Etymology
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dissent (v.)

mid-15c., dissenten, "express a different or contrary opinion or feeling, withhold approval or consent," from Old French dissentir (15c.) and directly from Latin dissentire "differ in sentiments, disagree, be at odds, contradict, quarrel," from dis- "differently" (see dis-) + sentire "to feel, think" (see sense (n.)). Ecclesiastical sense of "refuse to be bound by the doctrines or rules of an established church" is from 1550s. Related: Dissented; dissenting.

The noun is 1580s, "difference of opinion with regard to religious doctrine or worship," from the verb. From 1650s as "the act of dissenting, refusal to be bound by what is contrary to one's own judgment" (the opposite of consent). From 1660s as "a declaration of disagreement." By 1772 in the specific sense of "refusal to conform to an established church." 

Has there ever been a society which has died of dissent? Several have died of conformity in our lifetime. [Jacob Bronowski "Science and Human Values," 1956]
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insularity (n.)
1755, "narrowness of feelings," from insular in the metaphoric sense + -ity. Sense of "state of being an island" (from the classical sense) attested from 1784, in reference to explorations of Australia and New Zealand.
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offshoot (n.)
1670s, in figurative sense, of family trees; 1801 in general sense of "a derivative;" 1814 in literal sense, in reference to plants. From off + shoot (n.).
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take (n.)
1650s, "that which is taken," from take (v.). Sense of "money taken in" by a single performance, etc., is from 1931. Movie-making sense is recorded from 1927. Criminal sense of "money acquired by theft" is from 1888. The verb sense of "to cheat, defraud" is from 1920. On the take "amenable to bribery" is from 1930.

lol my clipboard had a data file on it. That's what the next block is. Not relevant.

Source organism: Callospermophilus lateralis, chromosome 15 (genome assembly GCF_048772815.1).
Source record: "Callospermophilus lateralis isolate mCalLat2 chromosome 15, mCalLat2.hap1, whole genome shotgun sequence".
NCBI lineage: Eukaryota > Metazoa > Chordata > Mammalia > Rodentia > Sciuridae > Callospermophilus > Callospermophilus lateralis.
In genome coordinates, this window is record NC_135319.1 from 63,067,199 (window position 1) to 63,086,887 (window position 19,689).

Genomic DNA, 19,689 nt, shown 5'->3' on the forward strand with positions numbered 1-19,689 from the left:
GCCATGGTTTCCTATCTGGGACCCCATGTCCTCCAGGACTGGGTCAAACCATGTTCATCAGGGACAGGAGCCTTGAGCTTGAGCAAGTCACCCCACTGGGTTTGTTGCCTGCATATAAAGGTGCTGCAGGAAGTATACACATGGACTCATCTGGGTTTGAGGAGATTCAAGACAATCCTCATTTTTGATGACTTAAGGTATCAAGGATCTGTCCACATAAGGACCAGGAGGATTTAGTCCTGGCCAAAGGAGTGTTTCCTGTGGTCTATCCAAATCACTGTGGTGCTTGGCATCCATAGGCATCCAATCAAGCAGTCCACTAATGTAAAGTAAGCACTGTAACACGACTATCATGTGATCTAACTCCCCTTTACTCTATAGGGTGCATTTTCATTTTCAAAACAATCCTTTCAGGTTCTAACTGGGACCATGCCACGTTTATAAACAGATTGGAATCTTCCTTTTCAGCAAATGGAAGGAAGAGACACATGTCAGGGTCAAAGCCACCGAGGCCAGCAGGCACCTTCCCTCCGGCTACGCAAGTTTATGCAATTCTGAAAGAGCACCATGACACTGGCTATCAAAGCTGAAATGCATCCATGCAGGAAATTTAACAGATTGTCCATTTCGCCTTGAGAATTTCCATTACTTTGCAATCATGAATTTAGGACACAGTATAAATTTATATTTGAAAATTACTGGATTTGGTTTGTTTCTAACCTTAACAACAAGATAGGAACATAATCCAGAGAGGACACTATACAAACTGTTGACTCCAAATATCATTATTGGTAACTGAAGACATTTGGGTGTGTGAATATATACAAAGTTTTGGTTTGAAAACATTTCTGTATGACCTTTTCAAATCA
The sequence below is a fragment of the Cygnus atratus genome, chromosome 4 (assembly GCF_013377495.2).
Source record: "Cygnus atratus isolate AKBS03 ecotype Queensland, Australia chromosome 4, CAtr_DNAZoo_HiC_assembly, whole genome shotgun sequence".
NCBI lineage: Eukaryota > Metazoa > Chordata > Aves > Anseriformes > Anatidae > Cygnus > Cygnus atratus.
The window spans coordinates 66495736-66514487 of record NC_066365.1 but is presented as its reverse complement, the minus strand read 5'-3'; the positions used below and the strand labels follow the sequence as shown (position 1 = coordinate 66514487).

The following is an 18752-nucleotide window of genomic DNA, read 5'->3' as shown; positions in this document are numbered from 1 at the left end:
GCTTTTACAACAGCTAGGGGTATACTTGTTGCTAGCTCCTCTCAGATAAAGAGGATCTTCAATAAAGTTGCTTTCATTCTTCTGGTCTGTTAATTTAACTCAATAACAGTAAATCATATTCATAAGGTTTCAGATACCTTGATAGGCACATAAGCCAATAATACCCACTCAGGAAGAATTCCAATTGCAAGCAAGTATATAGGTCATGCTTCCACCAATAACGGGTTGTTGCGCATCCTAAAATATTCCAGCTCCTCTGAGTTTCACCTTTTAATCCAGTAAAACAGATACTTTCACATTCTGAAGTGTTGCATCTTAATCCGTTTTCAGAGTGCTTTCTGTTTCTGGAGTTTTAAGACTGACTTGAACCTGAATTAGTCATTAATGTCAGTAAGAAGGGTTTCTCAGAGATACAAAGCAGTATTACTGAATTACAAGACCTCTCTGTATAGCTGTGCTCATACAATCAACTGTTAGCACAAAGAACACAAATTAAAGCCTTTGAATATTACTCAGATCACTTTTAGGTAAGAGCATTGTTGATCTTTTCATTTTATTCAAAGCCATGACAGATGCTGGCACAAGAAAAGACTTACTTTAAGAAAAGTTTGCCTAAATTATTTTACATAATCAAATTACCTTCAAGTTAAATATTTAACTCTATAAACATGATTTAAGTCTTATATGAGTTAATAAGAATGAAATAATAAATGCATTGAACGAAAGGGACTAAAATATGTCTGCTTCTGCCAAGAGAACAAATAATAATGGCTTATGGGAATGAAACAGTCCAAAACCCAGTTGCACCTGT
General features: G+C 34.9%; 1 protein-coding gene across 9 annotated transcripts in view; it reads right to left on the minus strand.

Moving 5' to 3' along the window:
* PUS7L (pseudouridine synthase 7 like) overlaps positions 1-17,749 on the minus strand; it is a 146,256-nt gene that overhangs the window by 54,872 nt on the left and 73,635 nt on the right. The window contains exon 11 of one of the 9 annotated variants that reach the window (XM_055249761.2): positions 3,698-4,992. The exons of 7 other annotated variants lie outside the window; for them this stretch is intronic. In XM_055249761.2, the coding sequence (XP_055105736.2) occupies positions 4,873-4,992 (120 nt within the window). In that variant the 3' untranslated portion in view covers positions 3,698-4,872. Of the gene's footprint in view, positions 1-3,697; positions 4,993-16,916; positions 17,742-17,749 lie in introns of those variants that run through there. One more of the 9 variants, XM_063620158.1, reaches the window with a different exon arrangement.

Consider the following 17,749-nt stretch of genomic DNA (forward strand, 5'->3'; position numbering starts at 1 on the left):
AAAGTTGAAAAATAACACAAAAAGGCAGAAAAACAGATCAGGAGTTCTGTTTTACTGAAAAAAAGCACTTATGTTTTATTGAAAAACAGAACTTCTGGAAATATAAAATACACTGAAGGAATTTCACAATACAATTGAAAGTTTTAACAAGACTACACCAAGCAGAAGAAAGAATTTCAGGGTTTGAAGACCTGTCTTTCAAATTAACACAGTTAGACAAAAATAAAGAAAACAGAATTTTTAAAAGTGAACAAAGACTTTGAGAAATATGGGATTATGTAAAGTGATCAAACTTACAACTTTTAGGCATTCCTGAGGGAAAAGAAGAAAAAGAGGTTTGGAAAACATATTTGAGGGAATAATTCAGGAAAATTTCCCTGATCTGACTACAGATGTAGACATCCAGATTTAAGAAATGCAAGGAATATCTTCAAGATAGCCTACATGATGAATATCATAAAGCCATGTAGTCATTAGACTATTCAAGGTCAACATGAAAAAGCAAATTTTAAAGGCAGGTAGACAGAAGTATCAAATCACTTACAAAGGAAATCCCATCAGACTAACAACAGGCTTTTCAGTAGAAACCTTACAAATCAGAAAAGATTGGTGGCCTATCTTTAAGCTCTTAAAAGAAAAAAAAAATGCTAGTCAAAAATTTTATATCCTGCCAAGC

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meaning (n.)

c. 1300, meninge, "sense, that which is intended to be expressed," also "act of remembering" (a sense now obsolete), verbal noun from mean (v.). Sense of "significance, import" is from 1680s.

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stereotypical (adj.)
1949, in the figurative sense, from stereotype (n.) + -ical. Stereotypic is from 1801 in the literal sense.
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mesh (v.)

1530s, originally in the figurative sense of "entangle, involve;" the literal transitive sense of "to catch in a net, entangle" is from 1540s; from mesh (n.). Literal sense "to become enmeshed" is from 1580s. Intransitive sense of "become engaged," as the teeth of one wheel with those of another, is by 1850. The figurative sense of "to fit in, combine" is by 1944. Related: Meshed; meshing.

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separatism (n.)
1620s, from separate + -ism. First used in a denominational religious sense; from 1866 in a political sense.
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natality (n.)

late 15c., "birth" (Caxton), a sense now obsolete, from natal + -ity. Sense of "birth-rate, ratio of the number of births in a given period to the total of the population" is from 1884, from French natalité, used in the same sense.

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A-list (adj.)
in celebrity sense, 1984, from A in the sense of "first, best" (as in A-1) + list (n.1).
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